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Yep, That Stinks

I’ve gotten good at activating my verbal filter when people complain about their infirmities.

Just because I had cancer doesn’t mean that your cold is not completely miserable. I’m sorry. I really am.

The normal ravages of aging appear to be difficult for you to handle. I’m sorry.

How’s this for some context.

Holy Mackerel, you have had a debilitating headache for the better part of a decade and you have managed to achieve all kinds of awesome things in that time? Hats off. And oh, your medical problem? I shudder at the thought. Yeah, this is one person in particular, and you are the inspiration for this post.

Your kid died and you haven’t gone insane? You inspire me to be a better, kinder, wiser person every minute of every day and don’t think you are ever far from my heart and prayers. All of you. Even if you don’t know that I know about your child.

You struggle with depression? I’m sorry. No, really, I am. I don’t even know what to say except hang in there.

Your autoimmune disease? I can’t even imagine it. And I love you.

Syria. Sudan. Guns, so many of them, going off accidentally or worse, on purpose, and blowing apart the bodies of our children.

It’s easy to compare ailments and see where we stand on the spectrum that goes from bad to worse. It’s even easier to tell people that their attitude makes a difference, and the fact that there is a sliver of a hair of truth in that last statement makes it all the crueler.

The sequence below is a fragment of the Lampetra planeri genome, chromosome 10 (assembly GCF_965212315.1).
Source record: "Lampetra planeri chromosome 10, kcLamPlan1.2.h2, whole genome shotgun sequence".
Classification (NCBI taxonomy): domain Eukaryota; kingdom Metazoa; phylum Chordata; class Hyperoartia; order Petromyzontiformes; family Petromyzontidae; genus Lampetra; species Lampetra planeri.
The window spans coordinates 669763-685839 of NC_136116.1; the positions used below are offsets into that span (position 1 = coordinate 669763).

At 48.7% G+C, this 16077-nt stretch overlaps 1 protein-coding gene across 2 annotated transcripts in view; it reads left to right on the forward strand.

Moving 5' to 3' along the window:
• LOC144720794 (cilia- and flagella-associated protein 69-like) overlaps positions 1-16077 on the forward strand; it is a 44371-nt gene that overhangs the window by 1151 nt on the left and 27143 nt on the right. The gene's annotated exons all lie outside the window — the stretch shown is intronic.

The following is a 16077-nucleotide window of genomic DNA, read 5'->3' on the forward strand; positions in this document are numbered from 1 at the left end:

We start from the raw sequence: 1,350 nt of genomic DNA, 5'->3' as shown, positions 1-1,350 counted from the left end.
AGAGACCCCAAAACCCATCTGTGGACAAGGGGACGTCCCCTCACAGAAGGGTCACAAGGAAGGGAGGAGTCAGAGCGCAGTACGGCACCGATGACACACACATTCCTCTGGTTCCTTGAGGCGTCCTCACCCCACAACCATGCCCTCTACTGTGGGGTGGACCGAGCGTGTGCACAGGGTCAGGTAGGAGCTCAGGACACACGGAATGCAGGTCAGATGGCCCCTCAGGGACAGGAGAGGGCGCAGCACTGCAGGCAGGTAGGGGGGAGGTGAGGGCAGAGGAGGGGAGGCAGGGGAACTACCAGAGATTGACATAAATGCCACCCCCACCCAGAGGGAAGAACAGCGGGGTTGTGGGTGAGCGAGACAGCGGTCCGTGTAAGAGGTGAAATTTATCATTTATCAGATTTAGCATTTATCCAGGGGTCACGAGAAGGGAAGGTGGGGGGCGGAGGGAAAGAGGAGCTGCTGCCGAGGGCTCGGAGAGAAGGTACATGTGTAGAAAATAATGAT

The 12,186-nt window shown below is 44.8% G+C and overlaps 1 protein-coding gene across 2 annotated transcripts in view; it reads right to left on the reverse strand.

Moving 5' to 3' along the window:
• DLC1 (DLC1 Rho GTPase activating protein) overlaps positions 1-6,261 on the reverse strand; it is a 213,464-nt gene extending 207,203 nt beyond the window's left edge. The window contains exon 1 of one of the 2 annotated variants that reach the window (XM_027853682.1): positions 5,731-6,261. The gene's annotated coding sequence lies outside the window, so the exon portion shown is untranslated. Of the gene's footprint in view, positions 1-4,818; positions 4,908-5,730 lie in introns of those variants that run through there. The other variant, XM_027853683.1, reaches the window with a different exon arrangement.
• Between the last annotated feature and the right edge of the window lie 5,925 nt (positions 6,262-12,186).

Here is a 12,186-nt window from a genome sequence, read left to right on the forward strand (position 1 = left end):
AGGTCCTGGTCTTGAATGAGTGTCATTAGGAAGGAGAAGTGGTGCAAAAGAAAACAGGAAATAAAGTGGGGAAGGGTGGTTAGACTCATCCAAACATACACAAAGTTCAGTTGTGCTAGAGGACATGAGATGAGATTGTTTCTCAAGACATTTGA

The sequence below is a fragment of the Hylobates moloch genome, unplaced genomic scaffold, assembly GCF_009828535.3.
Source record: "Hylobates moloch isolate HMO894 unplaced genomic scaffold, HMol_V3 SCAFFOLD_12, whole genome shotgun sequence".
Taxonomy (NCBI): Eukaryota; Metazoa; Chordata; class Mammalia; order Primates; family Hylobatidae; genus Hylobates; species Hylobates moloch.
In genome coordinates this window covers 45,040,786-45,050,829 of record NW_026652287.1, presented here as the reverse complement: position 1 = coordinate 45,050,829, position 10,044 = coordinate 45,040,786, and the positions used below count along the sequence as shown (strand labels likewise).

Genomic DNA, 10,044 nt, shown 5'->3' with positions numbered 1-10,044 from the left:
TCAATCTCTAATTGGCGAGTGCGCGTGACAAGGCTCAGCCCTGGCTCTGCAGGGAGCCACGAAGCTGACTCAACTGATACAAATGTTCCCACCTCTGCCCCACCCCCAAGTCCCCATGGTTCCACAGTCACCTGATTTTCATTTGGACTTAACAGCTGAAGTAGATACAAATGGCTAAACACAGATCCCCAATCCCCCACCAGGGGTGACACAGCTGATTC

I don’t even know what the truth is, but what I believe is that life is both hard and beautiful, and there’s no explaining the measure with which it is poured out for each one of us.

For so many of us, faith in God is the anchor that tethers us to our better selves during times of crisis. Does God send us challenges to test and teach us? I don’t think so. I think it’s just life and that any attempt to draw meaning from it all is a lie.

What, then, is the truth? I don’t know.



I’m in the middle of a small-to-medium scale painting job: staining our mantle (a huge chunk of wood) black. I’m using gel stain which goes on right over paint. The smell is terrible, and it’s messy, but I think in the end it will have been worth it.


I’m having a quiet day. It’s raining, and projects are either too big to start, or else done.

I am deliberately sitting in silence.

I don’t have to fill the vacuum to keep the terror away.

It’s not something I am taking for granted.



I’ve begin to plan out the garden (again) for when the pool is complete.

I’ve been looking at purple-leaved plants for days. This morning, I ran over to Home Depot and grabbed three dwarf peach trees in a variety called “bonfire” which have burgundy foliage, and I’m also looking at a purple-leaf crabapple for another planting spot.

I don’t know why I’m suddenly so enamored of purple. It’s not something I ever wanted before. But now, I’m trying hard to rein in my enthusiasm.

At the same time, I’m also looking at painting my office a deep lavender. And upstairs, in the kid’s playroom where there is already an aubergine rug and cordovan-colored leather couches, I’m looking at amethyst-hue’d drapes.